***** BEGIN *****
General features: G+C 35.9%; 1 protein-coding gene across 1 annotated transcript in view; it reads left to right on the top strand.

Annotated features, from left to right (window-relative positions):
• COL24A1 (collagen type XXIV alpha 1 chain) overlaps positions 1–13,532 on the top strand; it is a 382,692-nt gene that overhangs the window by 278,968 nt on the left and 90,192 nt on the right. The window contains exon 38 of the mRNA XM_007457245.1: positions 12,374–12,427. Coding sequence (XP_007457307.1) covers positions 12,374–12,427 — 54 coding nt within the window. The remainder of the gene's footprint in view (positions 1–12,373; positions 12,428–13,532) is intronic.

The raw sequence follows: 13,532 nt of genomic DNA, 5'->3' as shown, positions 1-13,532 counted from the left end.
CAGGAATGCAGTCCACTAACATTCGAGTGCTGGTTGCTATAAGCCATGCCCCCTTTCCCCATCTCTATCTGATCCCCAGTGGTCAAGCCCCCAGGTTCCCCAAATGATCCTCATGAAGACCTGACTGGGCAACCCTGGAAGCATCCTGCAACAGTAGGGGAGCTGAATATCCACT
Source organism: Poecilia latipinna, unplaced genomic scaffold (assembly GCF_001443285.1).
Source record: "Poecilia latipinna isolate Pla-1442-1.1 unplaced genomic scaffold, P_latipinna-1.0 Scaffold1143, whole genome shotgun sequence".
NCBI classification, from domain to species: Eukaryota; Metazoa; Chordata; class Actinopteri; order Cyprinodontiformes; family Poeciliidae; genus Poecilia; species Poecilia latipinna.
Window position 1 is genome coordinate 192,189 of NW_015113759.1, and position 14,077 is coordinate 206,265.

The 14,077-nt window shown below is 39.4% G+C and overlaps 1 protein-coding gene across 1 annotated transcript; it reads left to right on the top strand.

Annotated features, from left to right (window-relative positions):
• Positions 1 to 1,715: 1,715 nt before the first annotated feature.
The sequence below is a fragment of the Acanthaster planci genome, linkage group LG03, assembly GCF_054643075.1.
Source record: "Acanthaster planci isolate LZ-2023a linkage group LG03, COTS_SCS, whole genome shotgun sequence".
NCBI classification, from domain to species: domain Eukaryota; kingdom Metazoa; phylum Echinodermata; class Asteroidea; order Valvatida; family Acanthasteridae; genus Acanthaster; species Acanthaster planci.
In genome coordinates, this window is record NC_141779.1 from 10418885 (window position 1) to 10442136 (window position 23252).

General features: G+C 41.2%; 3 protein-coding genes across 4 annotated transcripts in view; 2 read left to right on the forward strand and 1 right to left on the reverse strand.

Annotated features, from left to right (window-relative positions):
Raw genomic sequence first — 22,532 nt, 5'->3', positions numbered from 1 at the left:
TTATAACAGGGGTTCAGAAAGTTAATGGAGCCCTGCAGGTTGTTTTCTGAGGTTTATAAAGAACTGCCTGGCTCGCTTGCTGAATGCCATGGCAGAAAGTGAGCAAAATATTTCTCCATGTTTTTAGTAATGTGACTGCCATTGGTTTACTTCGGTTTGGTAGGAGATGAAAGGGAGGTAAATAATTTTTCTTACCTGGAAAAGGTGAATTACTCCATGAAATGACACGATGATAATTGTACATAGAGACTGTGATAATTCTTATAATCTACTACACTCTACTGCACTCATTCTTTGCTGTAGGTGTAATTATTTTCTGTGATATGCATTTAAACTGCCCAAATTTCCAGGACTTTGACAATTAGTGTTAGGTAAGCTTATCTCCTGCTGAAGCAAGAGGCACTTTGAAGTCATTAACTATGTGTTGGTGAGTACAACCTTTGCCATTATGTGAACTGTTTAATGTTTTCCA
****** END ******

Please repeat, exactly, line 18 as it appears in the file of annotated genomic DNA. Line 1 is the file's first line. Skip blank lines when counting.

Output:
Annotated features, from left to right (window-relative positions):